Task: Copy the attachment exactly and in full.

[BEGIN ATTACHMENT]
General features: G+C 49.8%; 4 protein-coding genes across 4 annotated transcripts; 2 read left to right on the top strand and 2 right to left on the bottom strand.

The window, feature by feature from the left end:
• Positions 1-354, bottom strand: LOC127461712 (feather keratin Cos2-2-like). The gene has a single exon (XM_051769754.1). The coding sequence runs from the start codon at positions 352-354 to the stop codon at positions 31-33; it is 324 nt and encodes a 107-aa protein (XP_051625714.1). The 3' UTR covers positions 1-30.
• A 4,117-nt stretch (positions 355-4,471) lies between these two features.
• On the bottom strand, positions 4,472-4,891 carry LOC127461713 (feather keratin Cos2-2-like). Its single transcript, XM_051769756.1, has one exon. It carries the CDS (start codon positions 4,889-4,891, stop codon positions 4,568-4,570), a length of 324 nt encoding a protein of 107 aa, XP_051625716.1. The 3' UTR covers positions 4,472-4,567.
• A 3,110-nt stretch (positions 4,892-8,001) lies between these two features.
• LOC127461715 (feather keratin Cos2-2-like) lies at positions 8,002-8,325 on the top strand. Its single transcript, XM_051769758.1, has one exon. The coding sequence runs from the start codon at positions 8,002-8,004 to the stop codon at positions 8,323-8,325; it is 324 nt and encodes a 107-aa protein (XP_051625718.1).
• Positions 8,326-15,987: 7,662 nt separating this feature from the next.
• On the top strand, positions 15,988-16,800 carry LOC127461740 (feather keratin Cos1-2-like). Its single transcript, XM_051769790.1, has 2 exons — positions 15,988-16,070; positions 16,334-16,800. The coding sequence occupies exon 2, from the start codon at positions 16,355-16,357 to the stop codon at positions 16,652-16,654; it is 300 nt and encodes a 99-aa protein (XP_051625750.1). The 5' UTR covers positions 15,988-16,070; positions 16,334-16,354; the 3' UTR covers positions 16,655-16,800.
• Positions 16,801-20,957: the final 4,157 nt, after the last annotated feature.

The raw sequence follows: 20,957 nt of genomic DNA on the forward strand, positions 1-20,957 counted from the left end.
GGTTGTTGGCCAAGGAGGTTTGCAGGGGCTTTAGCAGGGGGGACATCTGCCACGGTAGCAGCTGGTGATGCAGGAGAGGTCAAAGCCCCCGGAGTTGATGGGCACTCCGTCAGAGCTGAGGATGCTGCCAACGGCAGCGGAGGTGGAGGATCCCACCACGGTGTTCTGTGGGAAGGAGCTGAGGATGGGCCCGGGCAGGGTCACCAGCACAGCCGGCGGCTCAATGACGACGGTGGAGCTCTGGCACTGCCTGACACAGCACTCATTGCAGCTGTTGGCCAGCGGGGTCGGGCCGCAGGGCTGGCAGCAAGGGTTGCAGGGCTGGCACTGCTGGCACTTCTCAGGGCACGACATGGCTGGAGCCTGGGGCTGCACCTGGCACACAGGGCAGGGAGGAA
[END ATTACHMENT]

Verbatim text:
General features: G+C 49.8%; 4 protein-coding genes across 4 annotated transcripts; 2 read left to right on the top strand and 2 right to left on the bottom strand.

The window, feature by feature from the left end:
• Positions 1-354, bottom strand: LOC127461712 (feather keratin Cos2-2-like). The gene has a single exon (XM_051769754.1). The coding sequence runs from the start codon at positions 352-354 to the stop codon at positions 31-33; it is 324 nt and encodes a 107-aa protein (XP_051625714.1). The 3' UTR covers positions 1-30.
• A 4,117-nt stretch (positions 355-4,471) lies between these two features.
• On the bottom strand, positions 4,472-4,891 carry LOC127461713 (feather keratin Cos2-2-like). Its single transcript, XM_051769756.1, has one exon. It carries the CDS (start codon positions 4,889-4,891, stop codon positions 4,568-4,570), a length of 324 nt encoding a protein of 107 aa, XP_051625716.1. The 3' UTR covers positions 4,472-4,567.
• A 3,110-nt stretch (positions 4,892-8,001) lies between these two features.
• LOC127461715 (feather keratin Cos2-2-like) lies at positions 8,002-8,325 on the top strand. Its single transcript, XM_051769758.1, has one exon. The coding sequence runs from the start codon at positions 8,002-8,004 to the stop codon at positions 8,323-8,325; it is 324 nt and encodes a 107-aa protein (XP_051625718.1).
• Positions 8,326-15,987: 7,662 nt separating this feature from the next.
• On the top strand, positions 15,988-16,800 carry LOC127461740 (feather keratin Cos1-2-like). Its single transcript, XM_051769790.1, has 2 exons — positions 15,988-16,070; positions 16,334-16,800. The coding sequence occupies exon 2, from the start codon at positions 16,355-16,357 to the stop codon at positions 16,652-16,654; it is 300 nt and encodes a 99-aa protein (XP_051625750.1). The 5' UTR covers positions 15,988-16,070; positions 16,334-16,354; the 3' UTR covers positions 16,655-16,800.
• Positions 16,801-20,957: the final 4,157 nt, after the last annotated feature.

The raw sequence follows: 20,957 nt of genomic DNA on the forward strand, positions 1-20,957 counted from the left end.
GGTTGTTGGCCAAGGAGGTTTGCAGGGGCTTTAGCAGGGGGGACATCTGCCACGGTAGCAGCTGGTGATGCAGGAGAGGTCAAAGCCCCCGGAGTTGATGGGCACTCCGTCAGAGCTGAGGATGCTGCCAACGGCAGCGGAGGTGGAGGATCCCACCACGGTGTTCTGTGGGAAGGAGCTGAGGATGGGCCCGGGCAGGGTCACCAGCACAGCCGGCGGCTCAATGACGACGGTGGAGCTCTGGCACTGCCTGACACAGCACTCATTGCAGCTGTTGGCCAGCGGGGTCGGGCCGCAGGGCTGGCAGCAAGGGTTGCAGGGCTGGCACTGCTGGCACTTCTCAGGGCACGACATGGCTGGAGCCTGGGGCTGCACCTGGCACACAGGGCAGGGAGGAA